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Kalen Delaney

Trace Metadata

All my good intentions to write a couple of posts a week are already down in flames.

So I’ll post a couple of entries today.

First, a followup to my previous post about the new catalog views. I admitted last time that I loved them, but I’ll admit now that not only do I not know what every column of every view means, I haven’t even discovered some of the views. But that keeps the mystery alive, and mystery is a good thing with something or someone you love, right?

This also relates to an earlier post about the relaxed syntax for the system defined table valued functions, such as fn_trace_getinfo, for which you no longer need to use the double colon syntax. It didn’t even occur to me that I don’t need to use the function at all. I use fn_trace_getinfo all the time and have no problems typing in the name quickly, so I never thought to search if there was anything new and better in SQL Server 2005.

Just last week I found out there is something new and better. There is a view called sys.traces, which not only has the five properties that fn_trace_getinfo returns, it has a lot more besides. And, the results come back in one row for each trace, so it is a lot easier to get information about multiple traces that may be running.

Here is the column list:

id

status

path

max_size

stop_time

max_files

is_rowset

is_rollover

is_shutdown

is_default

buffer_count

buffer_size

file_position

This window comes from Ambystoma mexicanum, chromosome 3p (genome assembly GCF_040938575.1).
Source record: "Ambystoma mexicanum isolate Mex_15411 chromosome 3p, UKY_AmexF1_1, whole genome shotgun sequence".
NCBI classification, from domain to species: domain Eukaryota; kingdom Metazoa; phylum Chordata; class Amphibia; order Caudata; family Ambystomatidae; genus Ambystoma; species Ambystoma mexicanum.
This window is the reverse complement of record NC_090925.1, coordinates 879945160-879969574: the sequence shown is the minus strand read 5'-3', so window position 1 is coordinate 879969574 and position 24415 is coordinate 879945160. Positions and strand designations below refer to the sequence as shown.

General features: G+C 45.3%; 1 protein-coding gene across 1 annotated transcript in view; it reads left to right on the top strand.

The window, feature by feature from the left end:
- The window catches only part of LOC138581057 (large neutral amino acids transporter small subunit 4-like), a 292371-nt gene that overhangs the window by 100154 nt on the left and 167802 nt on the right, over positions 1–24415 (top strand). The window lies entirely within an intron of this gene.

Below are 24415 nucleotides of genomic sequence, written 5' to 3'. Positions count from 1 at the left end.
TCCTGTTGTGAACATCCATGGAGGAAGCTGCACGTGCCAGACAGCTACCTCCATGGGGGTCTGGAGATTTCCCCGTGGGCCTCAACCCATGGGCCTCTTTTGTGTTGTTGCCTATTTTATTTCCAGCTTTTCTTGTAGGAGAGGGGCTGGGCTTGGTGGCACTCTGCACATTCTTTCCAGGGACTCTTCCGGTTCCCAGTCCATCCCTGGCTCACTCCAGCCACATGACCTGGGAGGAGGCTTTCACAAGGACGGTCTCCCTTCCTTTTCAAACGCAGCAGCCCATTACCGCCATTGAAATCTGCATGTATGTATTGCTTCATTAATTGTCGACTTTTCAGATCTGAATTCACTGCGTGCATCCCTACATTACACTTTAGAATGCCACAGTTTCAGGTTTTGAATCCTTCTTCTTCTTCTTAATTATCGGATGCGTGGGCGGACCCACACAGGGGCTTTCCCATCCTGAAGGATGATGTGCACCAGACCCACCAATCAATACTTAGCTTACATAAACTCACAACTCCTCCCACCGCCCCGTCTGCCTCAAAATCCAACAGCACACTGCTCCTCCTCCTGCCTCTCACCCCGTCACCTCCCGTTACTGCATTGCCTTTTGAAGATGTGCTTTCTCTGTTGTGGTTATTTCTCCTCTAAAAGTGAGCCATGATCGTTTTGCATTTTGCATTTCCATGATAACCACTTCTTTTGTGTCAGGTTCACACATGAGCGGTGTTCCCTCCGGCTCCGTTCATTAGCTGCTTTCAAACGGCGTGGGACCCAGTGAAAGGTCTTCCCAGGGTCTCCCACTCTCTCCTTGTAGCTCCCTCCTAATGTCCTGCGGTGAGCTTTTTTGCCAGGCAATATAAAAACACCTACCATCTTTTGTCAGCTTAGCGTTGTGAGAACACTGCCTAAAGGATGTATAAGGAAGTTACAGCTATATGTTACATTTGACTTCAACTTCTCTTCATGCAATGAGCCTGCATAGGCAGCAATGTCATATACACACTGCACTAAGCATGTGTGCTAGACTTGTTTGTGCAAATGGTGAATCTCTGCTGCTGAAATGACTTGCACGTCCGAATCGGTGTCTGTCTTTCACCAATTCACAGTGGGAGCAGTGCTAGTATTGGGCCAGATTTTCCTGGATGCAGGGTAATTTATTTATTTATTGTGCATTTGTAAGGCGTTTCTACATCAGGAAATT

reader_spid

start_time

last_event_time

event_count

dropped_event_count

Those of you who have worked with traces will probably know what most of the columns mean, but here’s a few more details. ‘is_rowset’ refers to a trace that is returning rows one at a time, and that applies to traces that are returning events to the Profiler. ‘file_position’ refers only to a trace that is writing to a file, and indicates the position in the file where the last writes were made. That can help give you an idea how big your trace file is getting to be.

I had more fun with catalog views while trying to find the metadata that would just give me the list of column names that I have above. Yes, sp_help will show me, but that doesn’t give queryable, tabular results, and I wanted just a list of column names for one particular view. I tried looking in sys.columns, but it doesn’t include columns for system objects. Then I remembered sys.system_objects, and thought there might be a comparable view called sys.system_columns. Sure enough, the following query gave me what I wanted:

select name from sys.system_columns

where object_id = object_id('sys.traces')

order by column_id

 

Then I thought I’d see how sp_help returned the column names, and this query showed me the definition:

 

select object_definition(object_id('sys.sp_help'))

 

It uses a view called sys.all_columns which includes columns from system objects and user objects. So I could get the columns from sys.traces from either sys.system_columns or sys.all_columns.

 

Now I’ll go see what other fun stuff I can discover in the metadata.

-- Kalen

Published Sunday, October 08, 2006 6:46 AM by Kalen Delaney

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Comments

 

Didier said:

How to change the max_size ?

May 7, 2008 6:36 AM
 

Kalen Delaney said:

Hi Didier

One of the parameters to sp_trace_create allows you to set the max file size. Please check the Books Online for the full documentation to this procedure.

~Kalen

May 7, 2008 4:49 PM
 

Saket said:

How to change max_files and other stuff?

September 29, 2008 9:09 AM
 

SQLDBA1 said:

Kalen Delaney - I guess everybody`s question is clear and simle:

"How to change the max_size ?" = either is possible or is not, the question was not to set it at start time, but how to alter it afterwards.

September 20, 2009 5:40 AM

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